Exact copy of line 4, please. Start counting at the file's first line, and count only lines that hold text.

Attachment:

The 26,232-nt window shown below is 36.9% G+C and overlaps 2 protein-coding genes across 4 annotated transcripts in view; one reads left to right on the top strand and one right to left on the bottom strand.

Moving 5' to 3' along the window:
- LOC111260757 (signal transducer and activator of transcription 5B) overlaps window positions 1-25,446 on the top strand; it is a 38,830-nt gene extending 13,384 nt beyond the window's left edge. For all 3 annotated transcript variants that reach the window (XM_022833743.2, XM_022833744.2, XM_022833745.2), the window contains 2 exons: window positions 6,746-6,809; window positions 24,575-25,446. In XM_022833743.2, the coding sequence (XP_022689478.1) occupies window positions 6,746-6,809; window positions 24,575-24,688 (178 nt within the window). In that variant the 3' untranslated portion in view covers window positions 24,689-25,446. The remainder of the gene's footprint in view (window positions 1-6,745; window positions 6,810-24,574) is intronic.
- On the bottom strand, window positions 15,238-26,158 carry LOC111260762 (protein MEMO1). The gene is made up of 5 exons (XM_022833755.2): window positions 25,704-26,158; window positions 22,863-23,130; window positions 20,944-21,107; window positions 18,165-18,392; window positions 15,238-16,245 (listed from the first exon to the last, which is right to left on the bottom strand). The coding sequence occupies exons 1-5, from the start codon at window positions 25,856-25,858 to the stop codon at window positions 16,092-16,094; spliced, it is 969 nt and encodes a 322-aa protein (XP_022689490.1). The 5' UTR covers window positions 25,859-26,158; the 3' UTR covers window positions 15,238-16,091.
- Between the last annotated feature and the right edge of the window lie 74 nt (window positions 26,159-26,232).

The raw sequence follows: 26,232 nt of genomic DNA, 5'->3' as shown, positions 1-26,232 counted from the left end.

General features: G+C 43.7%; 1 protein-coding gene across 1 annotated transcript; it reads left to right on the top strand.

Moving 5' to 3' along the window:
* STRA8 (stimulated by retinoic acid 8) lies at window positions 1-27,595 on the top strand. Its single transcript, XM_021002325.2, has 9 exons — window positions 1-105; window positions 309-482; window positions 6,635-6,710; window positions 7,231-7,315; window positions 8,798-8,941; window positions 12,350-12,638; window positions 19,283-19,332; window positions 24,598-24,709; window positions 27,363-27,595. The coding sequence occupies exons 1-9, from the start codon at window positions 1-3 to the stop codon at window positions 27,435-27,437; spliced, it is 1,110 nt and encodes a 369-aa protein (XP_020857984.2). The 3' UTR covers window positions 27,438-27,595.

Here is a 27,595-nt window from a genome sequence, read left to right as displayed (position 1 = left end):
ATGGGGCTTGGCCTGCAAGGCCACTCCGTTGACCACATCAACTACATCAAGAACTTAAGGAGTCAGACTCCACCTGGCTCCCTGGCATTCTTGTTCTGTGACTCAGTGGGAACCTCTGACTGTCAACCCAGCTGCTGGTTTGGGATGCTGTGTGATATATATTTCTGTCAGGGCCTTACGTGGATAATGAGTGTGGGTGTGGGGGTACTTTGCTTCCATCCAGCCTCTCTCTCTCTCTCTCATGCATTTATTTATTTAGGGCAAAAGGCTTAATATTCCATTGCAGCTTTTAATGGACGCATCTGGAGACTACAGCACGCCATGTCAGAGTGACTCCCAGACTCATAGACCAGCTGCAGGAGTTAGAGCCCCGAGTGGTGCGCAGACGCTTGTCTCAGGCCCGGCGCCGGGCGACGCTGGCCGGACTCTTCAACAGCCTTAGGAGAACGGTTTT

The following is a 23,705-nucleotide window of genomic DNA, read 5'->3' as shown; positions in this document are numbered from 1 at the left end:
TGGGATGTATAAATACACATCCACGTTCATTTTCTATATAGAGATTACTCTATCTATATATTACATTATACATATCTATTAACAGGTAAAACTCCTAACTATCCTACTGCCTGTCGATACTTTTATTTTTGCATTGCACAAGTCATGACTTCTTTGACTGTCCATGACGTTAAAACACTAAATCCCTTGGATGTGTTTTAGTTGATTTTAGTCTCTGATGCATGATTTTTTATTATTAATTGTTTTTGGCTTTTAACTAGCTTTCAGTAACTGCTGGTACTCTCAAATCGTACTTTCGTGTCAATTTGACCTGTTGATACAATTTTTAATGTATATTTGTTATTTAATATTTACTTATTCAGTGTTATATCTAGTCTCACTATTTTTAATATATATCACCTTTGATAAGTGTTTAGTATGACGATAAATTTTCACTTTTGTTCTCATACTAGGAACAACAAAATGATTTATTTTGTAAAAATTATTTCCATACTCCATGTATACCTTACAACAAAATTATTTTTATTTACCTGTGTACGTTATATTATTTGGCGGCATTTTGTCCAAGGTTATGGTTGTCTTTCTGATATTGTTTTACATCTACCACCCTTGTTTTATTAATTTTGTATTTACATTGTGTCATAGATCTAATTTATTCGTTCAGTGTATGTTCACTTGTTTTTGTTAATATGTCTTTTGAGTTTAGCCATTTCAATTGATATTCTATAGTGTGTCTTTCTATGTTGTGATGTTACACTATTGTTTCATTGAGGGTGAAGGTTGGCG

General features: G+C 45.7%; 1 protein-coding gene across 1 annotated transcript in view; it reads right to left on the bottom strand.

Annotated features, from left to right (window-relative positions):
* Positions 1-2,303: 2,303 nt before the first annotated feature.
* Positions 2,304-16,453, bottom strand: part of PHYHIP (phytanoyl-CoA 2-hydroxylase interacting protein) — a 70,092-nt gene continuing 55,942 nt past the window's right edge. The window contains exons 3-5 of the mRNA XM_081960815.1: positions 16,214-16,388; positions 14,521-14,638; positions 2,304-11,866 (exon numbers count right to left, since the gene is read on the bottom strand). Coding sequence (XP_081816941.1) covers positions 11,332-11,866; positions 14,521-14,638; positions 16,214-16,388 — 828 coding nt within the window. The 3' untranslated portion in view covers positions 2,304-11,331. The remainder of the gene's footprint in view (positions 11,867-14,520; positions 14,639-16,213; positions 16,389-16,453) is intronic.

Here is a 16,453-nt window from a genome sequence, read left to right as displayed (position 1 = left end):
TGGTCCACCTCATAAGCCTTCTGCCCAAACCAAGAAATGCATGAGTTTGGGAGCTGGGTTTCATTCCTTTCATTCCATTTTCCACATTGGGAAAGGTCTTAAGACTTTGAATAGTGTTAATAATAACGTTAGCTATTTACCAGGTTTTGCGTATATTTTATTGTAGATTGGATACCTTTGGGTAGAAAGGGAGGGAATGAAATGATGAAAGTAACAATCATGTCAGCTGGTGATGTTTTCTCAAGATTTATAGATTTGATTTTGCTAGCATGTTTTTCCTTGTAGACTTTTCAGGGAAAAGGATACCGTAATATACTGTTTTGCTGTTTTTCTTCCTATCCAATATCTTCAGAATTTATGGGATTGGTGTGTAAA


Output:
- On the bottom strand, window positions 15,238-26,158 carry LOC111260762 (protein MEMO1). The gene is made up of 5 exons (XM_022833755.2): window positions 25,704-26,158; window positions 22,863-23,130; window positions 20,944-21,107; window positions 18,165-18,392; window positions 15,238-16,245 (listed from the first exon to the last, which is right to left on the bottom strand). The coding sequence occupies exons 1-5, from the start codon at window positions 25,856-25,858 to the stop codon at window positions 16,092-16,094; spliced, it is 969 nt and encodes a 322-aa protein (XP_022689490.1). The 5' UTR covers window positions 25,859-26,158; the 3' UTR covers window positions 15,238-16,091.